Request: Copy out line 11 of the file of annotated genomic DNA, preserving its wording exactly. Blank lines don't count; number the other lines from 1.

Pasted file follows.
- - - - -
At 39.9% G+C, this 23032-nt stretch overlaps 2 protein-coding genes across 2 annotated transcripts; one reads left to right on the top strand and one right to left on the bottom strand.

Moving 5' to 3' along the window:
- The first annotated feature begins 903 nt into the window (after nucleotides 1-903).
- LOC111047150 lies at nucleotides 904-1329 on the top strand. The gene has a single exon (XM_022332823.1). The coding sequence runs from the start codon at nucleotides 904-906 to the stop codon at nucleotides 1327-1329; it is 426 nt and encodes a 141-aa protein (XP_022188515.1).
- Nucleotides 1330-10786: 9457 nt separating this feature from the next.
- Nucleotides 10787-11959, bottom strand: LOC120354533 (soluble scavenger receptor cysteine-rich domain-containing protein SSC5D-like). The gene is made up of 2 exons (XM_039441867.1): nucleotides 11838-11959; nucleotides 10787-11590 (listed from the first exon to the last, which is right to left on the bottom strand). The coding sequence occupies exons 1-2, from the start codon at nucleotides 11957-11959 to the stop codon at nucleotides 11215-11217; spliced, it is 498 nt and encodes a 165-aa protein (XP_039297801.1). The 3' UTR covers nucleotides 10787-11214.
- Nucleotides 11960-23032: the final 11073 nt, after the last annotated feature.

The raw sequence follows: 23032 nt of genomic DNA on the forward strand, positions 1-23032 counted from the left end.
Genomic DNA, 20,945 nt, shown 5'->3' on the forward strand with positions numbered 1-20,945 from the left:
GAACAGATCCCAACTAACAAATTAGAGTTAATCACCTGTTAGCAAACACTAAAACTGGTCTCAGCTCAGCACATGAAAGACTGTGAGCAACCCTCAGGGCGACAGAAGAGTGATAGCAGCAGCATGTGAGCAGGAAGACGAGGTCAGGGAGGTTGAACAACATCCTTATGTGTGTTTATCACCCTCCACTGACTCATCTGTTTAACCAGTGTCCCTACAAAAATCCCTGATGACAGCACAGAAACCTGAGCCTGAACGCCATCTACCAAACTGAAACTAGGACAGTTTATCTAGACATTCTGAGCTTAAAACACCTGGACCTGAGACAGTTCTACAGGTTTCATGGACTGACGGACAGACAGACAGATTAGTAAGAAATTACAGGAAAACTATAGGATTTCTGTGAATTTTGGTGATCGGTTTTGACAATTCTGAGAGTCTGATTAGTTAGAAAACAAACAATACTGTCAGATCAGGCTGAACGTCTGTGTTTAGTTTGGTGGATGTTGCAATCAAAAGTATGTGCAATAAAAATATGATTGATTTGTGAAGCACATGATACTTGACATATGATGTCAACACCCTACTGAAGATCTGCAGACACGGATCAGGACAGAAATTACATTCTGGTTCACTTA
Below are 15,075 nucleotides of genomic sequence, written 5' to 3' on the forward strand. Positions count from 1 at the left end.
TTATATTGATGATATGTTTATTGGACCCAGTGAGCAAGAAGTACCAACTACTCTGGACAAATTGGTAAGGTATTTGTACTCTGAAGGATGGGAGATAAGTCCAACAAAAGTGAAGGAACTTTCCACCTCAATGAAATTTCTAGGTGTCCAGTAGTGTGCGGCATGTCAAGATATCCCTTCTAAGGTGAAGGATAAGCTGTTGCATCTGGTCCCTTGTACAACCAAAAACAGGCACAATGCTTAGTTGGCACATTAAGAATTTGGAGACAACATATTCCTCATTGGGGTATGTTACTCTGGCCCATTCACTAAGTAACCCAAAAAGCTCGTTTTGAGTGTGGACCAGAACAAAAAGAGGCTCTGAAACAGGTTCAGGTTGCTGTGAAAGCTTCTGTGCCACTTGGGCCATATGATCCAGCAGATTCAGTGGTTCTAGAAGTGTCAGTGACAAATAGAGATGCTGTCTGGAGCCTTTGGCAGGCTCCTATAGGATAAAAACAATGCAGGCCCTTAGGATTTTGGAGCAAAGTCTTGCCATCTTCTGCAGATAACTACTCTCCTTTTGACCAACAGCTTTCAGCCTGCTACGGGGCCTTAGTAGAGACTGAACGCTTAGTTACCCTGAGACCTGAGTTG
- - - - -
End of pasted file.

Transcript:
Below are 15,075 nucleotides of genomic sequence, written 5' to 3' on the forward strand. Positions count from 1 at the left end.